Introduction; 1. Practical reason and private law; 2. The architecture of property; 3. The possibility of private property; 4. Property from the inside; 5. Property and charity; 6. Abuse of rights; 7. The nature of property rights; 8. The contours of property rights; 9. Settling property rights in law.
"Property and Practical Reason makes a moral argument for common law property institutions and norms, and challenges the prevailing dichotomy between individual rights and state interests and its assumption that individual preferences and the good of communities must be in conflict. One can understand competing intuitions about private property rights by considering how private property enables owners and their collaborators to exercise practical reason consistent with the requirements of reason, and thereby to become practically reasonable agents of deliberation and choice who promote various aspects of the common good. The plural and mediated domains of property ownership, though imperfect, have moral benefits for all members of the community. They enable communities and institutions of private ordering to pursue plural and incommensurable good ends while specifying the boundaries of property rights consistent with basic moral requirements"-- Provided by publisher. "The Moral Case for Private Property This book makes a moral case for private property. Specifically, it argues that institutions of private ownership are justified, and in many communities are required, by a basic moral principle. That principle is equal respect for human beings as agents of practical reason. The principle gives rise to norms which require communities and their members to establish, honor, enforce, specify, and limit rights of exclusive use and disposition. Institutions of mediated dominion (private property ownership in the common law tradition) have significant instrumental value because they enable humans to exercise practical reason in such a way as to bring about desirable states of affairs consistent with the requirements of practical reasonableness, and thus to become practically reasonable people. In summary, the argument runs this way: Human beings make plans for the use and management of those things that are under their dominion and control. And they make those plans not arbitrarily but for reasons. The human capacity to make plans for reasons, and not arbitrarily or merely to satisfy preferences or appetites, is what makes human beings unique and entitled to special moral respect. Respect for the reasoned plans of others gives rise to"-- Provided by publisher.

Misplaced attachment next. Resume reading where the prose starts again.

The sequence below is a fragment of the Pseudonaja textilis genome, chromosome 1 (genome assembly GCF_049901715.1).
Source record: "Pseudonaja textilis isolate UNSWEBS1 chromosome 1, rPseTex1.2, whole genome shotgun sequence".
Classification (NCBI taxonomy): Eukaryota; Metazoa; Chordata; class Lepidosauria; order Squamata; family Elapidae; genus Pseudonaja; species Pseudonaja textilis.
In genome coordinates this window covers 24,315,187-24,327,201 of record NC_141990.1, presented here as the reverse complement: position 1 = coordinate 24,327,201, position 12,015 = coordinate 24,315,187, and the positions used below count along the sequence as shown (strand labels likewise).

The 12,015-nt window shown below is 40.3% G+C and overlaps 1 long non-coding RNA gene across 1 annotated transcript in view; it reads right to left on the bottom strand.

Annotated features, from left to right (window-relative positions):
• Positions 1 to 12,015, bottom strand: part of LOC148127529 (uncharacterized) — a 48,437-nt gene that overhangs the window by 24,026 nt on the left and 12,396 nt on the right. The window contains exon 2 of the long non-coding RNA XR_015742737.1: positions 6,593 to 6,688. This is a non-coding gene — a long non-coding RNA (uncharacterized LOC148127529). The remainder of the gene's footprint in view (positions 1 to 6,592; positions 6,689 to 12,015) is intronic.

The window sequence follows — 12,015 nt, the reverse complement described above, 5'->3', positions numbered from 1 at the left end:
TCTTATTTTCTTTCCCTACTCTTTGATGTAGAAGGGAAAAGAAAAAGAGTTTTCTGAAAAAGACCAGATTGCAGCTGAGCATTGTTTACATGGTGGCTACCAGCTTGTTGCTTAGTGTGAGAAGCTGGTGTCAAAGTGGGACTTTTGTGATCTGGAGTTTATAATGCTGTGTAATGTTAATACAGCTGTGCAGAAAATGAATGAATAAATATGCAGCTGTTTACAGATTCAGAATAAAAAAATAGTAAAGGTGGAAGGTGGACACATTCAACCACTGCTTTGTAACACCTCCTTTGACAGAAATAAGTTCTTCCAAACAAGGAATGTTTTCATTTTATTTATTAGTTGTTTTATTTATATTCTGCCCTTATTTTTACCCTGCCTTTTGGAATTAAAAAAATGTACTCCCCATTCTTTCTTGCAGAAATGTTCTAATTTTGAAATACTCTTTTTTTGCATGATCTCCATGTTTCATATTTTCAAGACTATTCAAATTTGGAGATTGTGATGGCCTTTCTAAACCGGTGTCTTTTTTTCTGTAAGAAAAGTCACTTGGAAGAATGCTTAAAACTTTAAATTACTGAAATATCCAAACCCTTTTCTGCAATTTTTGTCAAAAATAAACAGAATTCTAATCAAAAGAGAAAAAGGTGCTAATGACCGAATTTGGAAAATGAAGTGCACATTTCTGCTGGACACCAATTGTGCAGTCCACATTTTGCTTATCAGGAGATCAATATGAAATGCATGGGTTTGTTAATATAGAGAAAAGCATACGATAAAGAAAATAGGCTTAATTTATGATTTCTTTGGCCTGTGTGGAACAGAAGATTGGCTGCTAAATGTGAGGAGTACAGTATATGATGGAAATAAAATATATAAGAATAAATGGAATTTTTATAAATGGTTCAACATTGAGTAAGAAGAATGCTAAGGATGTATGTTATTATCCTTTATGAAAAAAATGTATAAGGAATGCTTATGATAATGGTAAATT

Bibliography, etc. Note
Includes bibliographical references and index.